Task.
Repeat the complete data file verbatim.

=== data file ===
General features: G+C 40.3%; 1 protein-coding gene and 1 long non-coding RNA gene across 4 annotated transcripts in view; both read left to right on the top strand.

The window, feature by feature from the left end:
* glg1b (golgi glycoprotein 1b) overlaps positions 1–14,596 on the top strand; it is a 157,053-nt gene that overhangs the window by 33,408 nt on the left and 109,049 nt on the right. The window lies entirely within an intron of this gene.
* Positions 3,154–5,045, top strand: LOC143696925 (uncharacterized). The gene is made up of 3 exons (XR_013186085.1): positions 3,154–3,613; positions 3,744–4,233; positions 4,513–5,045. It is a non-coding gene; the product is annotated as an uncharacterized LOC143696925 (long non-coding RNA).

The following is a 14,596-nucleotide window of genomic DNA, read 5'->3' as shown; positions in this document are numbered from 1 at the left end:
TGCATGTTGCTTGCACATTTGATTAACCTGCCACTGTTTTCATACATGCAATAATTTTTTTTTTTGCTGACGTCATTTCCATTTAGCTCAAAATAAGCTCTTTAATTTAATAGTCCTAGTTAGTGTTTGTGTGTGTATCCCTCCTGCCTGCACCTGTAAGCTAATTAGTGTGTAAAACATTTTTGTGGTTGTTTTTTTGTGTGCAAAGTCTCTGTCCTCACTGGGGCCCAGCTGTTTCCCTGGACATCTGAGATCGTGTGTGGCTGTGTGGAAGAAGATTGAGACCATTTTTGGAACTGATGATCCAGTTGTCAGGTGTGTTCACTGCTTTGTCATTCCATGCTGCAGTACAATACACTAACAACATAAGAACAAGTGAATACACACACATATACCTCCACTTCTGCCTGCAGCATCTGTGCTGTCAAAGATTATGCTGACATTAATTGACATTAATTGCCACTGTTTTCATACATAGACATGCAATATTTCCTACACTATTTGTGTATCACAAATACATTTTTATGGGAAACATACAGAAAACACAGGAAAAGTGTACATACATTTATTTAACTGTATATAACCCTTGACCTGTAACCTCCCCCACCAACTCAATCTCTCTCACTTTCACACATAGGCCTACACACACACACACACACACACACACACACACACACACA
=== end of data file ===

General features: G+C 40.3%; 1 protein-coding gene and 1 long non-coding RNA gene across 4 annotated transcripts in view; both read left to right on the top strand.

The window, feature by feature from the left end:
* glg1b (golgi glycoprotein 1b) overlaps positions 1–14,596 on the top strand; it is a 157,053-nt gene that overhangs the window by 33,408 nt on the left and 109,049 nt on the right. The window lies entirely within an intron of this gene.
* Positions 3,154–5,045, top strand: LOC143696925 (uncharacterized). The gene is made up of 3 exons (XR_013186085.1): positions 3,154–3,613; positions 3,744–4,233; positions 4,513–5,045. It is a non-coding gene; the product is annotated as an uncharacterized LOC143696925 (long non-coding RNA).

The following is a 14,596-nucleotide window of genomic DNA, read 5'->3' as shown; positions in this document are numbered from 1 at the left end:
TGCATGTTGCTTGCACATTTGATTAACCTGCCACTGTTTTCATACATGCAATAATTTTTTTTTTTGCTGACGTCATTTCCATTTAGCTCAAAATAAGCTCTTTAATTTAATAGTCCTAGTTAGTGTTTGTGTGTGTATCCCTCCTGCCTGCACCTGTAAGCTAATTAGTGTGTAAAACATTTTTGTGGTTGTTTTTTTGTGTGCAAAGTCTCTGTCCTCACTGGGGCCCAGCTGTTTCCCTGGACATCTGAGATCGTGTGTGGCTGTGTGGAAGAAGATTGAGACCATTTTTGGAACTGATGATCCAGTTGTCAGGTGTGTTCACTGCTTTGTCATTCCATGCTGCAGTACAATACACTAACAACATAAGAACAAGTGAATACACACACATATACCTCCACTTCTGCCTGCAGCATCTGTGCTGTCAAAGATTATGCTGACATTAATTGACATTAATTGCCACTGTTTTCATACATAGACATGCAATATTTCCTACACTATTTGTGTATCACAAATACATTTTTATGGGAAACATACAGAAAACACAGGAAAAGTGTACATACATTTATTTAACTGTATATAACCCTTGACCTGTAACCTCCCCCACCAACTCAATCTCTCTCACTTTCACACATAGGCCTACACACACACACACACACACACACACACACACACACACA